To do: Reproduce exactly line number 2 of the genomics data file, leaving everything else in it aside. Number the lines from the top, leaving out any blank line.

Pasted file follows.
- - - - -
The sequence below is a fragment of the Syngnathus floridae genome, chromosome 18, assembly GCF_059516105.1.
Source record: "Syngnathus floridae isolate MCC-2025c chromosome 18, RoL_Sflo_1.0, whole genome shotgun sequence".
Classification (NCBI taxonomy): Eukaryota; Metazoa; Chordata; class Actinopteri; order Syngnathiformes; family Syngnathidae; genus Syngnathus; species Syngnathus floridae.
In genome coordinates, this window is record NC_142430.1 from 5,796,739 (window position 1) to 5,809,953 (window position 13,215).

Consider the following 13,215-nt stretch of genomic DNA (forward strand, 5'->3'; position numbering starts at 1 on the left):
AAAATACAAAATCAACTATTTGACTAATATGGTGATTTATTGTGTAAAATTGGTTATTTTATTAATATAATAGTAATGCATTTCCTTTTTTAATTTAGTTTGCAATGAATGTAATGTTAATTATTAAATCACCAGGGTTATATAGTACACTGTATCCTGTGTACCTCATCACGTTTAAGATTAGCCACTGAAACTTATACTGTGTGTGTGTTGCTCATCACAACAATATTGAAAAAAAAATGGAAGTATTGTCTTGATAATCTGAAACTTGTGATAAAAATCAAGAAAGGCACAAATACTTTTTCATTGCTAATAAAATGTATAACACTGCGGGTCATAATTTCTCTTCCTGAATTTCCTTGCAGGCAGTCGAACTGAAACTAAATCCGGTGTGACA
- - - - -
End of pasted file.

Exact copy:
Source record: "Syngnathus floridae isolate MCC-2025c chromosome 18, RoL_Sflo_1.0, whole genome shotgun sequence".